Abbotsford hosts first pride parade
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The so-called Bible belt community of Abbotsford seems to be shedding its hyper-conservative image by hosting an inaugural pride parade.
Several hundred supporters of the gay, lesbian, bisexual and transgendered community waved rainbow flags and paraded from a local recreation centre to Abbotsford City Hall on Saturday, passing several churches and a Bible college.
Passersby honked and waved and several people who identified themselves as Christians joined in, saying there’s a need for acceptance and love rather than judgment.
“Judgment needs to stop from people who consider themselves to be truly in the Christian faith,” said Tori Phillips. “Real Christian faith is love.”
A transgendered churchgoer, Phillips said family and co-workers have largely been accepting — so it’s time the Church is as well.
“It took me 20 years to come to acceptance myself,” Phillips said. “It took me a long time to realize that I am God’s creation.”
Another churchgoer, Gladys Banks, said she attended the parade with a friend out of curiosity.
“We just read it in the newspaper last night and we both thought we’d like to come,” Banks said. “See what was going on.”
She and her friend — both in their late 70s — were an anomaly among the group of mostly teens and young adults.
A mother of five who attends a United Church every Sunday, Banks said she’s always been open to gays and lesbians within the church and her family.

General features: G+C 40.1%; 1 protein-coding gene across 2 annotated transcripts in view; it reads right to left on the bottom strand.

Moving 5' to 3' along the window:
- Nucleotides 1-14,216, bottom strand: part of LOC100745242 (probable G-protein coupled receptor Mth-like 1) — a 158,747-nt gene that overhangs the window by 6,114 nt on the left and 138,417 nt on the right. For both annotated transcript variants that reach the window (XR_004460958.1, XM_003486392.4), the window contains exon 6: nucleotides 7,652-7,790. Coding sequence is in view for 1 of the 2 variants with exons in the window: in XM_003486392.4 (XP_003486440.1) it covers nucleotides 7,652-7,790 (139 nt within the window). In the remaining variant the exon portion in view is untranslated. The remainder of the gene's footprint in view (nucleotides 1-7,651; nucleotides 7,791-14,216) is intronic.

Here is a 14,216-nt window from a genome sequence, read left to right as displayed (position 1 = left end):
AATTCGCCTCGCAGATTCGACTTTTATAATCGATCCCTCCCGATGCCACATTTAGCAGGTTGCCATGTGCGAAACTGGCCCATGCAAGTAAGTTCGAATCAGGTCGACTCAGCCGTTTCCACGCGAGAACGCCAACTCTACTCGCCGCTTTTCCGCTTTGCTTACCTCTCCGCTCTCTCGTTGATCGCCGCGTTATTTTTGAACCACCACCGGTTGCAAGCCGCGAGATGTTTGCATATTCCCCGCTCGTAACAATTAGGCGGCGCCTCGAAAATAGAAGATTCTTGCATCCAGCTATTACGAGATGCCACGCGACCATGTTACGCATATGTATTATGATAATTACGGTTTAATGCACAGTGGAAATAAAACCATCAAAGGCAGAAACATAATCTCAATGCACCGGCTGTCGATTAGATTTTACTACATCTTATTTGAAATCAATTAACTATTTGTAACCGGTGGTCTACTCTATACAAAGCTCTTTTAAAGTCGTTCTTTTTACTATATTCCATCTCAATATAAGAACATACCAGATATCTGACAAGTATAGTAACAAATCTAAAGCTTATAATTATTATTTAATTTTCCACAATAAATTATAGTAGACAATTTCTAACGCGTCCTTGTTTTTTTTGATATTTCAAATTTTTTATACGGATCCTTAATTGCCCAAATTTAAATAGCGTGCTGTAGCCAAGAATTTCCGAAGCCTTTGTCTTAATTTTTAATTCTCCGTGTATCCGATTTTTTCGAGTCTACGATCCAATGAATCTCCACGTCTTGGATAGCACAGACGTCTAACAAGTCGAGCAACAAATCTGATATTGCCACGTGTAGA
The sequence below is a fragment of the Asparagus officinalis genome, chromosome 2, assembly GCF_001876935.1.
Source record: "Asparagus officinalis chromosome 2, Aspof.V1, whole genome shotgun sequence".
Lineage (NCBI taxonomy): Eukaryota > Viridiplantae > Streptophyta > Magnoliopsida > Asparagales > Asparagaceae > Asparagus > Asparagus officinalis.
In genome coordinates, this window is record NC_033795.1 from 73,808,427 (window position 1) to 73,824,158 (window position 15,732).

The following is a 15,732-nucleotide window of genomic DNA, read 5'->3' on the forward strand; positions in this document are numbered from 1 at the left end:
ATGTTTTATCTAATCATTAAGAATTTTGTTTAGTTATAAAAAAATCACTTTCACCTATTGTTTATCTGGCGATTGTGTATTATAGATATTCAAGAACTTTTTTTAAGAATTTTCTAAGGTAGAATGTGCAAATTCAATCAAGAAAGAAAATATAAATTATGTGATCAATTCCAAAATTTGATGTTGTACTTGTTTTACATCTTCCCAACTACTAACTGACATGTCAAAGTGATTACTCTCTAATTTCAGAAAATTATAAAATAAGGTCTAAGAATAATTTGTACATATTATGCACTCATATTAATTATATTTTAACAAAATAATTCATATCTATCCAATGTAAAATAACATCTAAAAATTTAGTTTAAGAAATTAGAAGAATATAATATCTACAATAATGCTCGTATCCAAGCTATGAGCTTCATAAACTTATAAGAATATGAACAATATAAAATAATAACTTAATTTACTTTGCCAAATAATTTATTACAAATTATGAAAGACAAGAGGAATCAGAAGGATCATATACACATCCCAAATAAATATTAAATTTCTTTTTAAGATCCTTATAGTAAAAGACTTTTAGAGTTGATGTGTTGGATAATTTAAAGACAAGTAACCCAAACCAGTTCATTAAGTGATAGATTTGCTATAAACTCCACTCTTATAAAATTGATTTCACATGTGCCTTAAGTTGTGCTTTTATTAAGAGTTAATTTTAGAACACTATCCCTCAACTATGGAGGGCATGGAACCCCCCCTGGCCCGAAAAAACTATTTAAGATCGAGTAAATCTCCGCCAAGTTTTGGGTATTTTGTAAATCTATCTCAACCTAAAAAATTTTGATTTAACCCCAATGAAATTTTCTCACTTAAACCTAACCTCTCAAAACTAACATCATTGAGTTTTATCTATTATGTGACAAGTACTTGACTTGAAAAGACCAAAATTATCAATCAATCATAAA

“I could’ve had one like this,” she added pointing to the crowd. “I’ve always been supportive.”
Banks said she thinks other residents of Abbotsford may be changing their perceptions as well.
“I think they’re getting a little more broadminded. Our church is really openminded.”
The community, however, wasn’t so openminded a few years ago when the same group of organizers tried to hold a similar event.
Fraser Valley Youth Society was forced to change its 2008 pride parade to a "social justice rally" after the group’s attempts to plan the event were heavily criticized online.
A lot has changed since then, said a Fraser Valley Youth Society volunteer who helped organize this weekend’s event.
“We have to take our environment into consideration when we do things and ... there’s a certain type of demographic here in the Fraser Valley. For everything we do we have to take that into consideration,” said 22-year-old Cherese Reemaul.
“I have actually been looking to see people who might have been opposed to this event and I’ve been to several business places — malls, KFC, Starbucks — and I’ve been handing out flyers, saying ‘Would you put this up for us?’
“We’ve not received any negative feedback,” the transgendered woman said. “That’s overwhelmed us.”
This year’s event is more of a celebration of diversity than a fight against homophobia, Reemaul said.
Abbotsford Mayor Bruce Banman also attended, along with newly elected MLA Peter Fassbender.
Banman said the parade was an opportunity for the city to build support for its youth.
“All members of our community need to feel safe and secure. They need to feel they can contribute ... to express themselves and to grow.”
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